Growth strategies of a shade-tolerant tropical tree: the interactive effects of canopy gaps and simulated herbivory

Ag. Blundell et Dr. Peart, Growth strategies of a shade-tolerant tropical tree: the interactive effects of canopy gaps and simulated herbivory, J ECOLOGY, 89(4), 2001, pp. 608-615
Citations number
Categorie Soggetti
Journal title
ISSN journal
0022-0477 → ACNP
Year of publication
608 - 615
SICI code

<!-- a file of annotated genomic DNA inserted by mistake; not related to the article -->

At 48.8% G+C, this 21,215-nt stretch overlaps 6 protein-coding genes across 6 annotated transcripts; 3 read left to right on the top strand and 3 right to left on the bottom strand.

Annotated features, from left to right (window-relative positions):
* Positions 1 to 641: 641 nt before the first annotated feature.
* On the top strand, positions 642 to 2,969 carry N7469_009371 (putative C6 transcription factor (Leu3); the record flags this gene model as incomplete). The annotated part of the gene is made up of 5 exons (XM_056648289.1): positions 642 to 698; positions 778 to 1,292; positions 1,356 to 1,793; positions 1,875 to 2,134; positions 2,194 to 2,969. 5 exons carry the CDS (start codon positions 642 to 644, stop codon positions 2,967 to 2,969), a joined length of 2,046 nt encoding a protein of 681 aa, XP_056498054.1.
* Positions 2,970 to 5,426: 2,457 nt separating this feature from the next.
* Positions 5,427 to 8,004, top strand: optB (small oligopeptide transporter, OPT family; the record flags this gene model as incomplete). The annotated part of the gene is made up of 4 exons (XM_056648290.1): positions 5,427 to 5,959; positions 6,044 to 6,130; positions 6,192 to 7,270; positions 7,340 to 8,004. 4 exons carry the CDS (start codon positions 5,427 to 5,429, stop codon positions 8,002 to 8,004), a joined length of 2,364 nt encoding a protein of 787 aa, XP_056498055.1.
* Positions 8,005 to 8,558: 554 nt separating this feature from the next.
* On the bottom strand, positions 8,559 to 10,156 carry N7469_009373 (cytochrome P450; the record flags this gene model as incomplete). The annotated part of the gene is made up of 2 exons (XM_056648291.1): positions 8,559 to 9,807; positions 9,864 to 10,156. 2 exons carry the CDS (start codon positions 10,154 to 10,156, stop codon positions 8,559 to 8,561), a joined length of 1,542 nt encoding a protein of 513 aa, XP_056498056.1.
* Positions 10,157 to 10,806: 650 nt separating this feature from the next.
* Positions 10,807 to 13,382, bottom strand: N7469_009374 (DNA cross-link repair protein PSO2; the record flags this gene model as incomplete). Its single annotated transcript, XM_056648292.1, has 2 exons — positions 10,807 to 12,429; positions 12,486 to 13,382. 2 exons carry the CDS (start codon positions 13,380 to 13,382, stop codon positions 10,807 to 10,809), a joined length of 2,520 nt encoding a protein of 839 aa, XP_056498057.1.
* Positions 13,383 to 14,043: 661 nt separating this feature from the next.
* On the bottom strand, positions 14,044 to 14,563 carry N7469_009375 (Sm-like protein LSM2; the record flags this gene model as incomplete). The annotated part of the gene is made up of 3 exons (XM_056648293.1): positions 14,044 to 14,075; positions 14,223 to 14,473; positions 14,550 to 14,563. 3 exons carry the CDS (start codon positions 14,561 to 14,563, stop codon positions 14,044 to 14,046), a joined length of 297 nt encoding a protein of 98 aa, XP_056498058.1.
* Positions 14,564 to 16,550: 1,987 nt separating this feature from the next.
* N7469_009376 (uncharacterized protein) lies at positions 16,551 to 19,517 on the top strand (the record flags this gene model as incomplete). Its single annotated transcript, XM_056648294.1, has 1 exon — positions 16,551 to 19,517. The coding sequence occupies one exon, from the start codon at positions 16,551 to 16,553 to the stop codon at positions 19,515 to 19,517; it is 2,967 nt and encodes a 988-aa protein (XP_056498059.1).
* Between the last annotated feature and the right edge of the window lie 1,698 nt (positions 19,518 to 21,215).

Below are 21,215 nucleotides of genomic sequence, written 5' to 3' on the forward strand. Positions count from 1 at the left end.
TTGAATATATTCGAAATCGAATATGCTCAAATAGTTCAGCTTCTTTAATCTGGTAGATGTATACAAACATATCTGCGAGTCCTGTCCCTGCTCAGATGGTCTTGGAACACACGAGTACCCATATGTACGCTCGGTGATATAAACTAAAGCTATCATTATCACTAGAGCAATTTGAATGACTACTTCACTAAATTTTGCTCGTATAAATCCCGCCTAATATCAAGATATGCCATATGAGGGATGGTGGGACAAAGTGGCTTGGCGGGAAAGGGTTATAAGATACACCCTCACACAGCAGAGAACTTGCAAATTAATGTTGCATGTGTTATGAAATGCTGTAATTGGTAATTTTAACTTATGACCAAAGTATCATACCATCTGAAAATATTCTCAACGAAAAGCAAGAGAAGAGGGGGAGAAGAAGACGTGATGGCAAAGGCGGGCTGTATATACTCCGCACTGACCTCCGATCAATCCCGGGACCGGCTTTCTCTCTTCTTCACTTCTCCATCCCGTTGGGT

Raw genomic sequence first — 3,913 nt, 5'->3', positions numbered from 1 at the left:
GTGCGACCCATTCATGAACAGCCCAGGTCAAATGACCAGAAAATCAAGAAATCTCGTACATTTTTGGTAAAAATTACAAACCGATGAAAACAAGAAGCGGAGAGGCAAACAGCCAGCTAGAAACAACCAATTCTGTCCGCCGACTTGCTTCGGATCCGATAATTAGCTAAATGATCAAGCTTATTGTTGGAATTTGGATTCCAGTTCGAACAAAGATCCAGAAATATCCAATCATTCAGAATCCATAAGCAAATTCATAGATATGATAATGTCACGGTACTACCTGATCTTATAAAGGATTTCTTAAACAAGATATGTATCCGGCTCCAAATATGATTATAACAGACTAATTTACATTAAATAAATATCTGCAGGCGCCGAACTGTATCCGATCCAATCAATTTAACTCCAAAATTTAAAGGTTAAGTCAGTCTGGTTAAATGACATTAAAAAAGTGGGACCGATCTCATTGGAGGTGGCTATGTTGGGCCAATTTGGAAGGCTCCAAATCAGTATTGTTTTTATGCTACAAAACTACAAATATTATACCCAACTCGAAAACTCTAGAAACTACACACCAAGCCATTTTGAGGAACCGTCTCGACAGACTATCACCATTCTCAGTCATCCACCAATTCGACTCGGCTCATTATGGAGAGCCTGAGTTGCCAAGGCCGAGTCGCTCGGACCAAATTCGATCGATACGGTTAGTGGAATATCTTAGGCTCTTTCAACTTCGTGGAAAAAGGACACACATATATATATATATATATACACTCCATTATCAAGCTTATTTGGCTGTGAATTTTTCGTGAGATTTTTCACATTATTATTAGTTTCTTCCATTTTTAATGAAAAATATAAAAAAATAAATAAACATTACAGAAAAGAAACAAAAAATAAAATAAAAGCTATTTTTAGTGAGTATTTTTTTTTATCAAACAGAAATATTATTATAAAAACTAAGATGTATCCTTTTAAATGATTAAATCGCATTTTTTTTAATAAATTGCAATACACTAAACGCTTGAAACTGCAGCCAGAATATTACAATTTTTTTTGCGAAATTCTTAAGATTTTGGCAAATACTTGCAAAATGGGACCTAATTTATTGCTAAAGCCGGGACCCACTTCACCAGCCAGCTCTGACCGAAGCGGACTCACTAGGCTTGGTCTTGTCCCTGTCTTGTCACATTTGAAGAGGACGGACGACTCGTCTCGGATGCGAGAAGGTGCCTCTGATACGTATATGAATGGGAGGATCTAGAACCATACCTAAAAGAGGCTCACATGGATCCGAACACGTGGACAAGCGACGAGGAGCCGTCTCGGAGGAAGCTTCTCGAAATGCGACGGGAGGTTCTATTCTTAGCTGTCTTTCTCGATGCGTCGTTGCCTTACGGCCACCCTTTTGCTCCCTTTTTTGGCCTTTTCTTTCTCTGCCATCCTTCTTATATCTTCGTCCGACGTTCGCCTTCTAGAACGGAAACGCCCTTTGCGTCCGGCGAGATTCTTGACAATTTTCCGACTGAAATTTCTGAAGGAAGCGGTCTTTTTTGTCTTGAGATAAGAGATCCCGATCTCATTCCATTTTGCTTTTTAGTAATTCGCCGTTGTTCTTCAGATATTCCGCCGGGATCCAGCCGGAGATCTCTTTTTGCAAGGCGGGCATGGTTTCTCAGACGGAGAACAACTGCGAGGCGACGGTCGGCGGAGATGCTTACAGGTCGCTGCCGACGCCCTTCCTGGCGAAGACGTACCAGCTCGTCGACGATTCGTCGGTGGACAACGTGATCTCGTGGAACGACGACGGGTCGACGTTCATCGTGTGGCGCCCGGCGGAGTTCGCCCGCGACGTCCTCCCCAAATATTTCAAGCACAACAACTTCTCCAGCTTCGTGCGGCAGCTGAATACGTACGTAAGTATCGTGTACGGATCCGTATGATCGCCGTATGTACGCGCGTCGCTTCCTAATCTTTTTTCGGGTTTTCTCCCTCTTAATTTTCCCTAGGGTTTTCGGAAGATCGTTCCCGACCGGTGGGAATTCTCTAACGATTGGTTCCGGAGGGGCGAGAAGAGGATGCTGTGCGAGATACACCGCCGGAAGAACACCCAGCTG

1 We hypothesized that the survival of shade-tolerant juvenile trees in the understorey depends on allocation strategies that slow their growth but en hance recovery from herbivore damage. In contrast, allocation patterns shou ld maximize height growth in gaps where competitors grow rapidly. We tested the interactive effects of canopy gaps and simulated herbivory (by removin g the apical meristem, or 10%, 50% or 90% of tissue from all leaves) on juv enile (<1 cm diameter at breast height) Shorea quadrinervis Sloot (Dipteroc arpaceae), a dominant canopy tree in Borneo. 2 Damage did not diminish survival over 8 months, except for 90% foliage re moval from understorey plants. Height growth in the understorey was negligi ble in both control and damaged plants. In gaps, height growth was stimulat ed by removal of either the apical meristem or 10% of leaf tissue; growth w as reduced only after 90% foliage removal. 3 Higher damage levels increased subsequent net leaf loss. Leaf production was much greater, but leaf retention much lower, in gaps than in the unders torey. Ninety per cent foliage removal drastically reduced production in ga ps and retention in the understorey. After 10% defoliation, height growth w as enhanced in gaps despite approximately 30% net leaf loss. 4 In a separate experiment. juveniles were moved from a shade house to gaps . After 8 months, gap plants had more leaves and more total biomass, but on ly half the root : shoot ratio of plants left in the shade. 5 Allocation patterns, together with the survival of understorey plants aft er all but the highest levels of damage, indicate that root : shoot allocat ion there tends to reduce the risk of mortality following herbivore or mech anical damage at the expense of growth. In contrast, in gaps, where interfe rence competition for light is high, resource allocation apparently maximiz es height growth. The interaction between resource availability and herbivore damage provides the basis for a more synthetic theory of resource allocation and growth st rategies than one based on resource availability alone.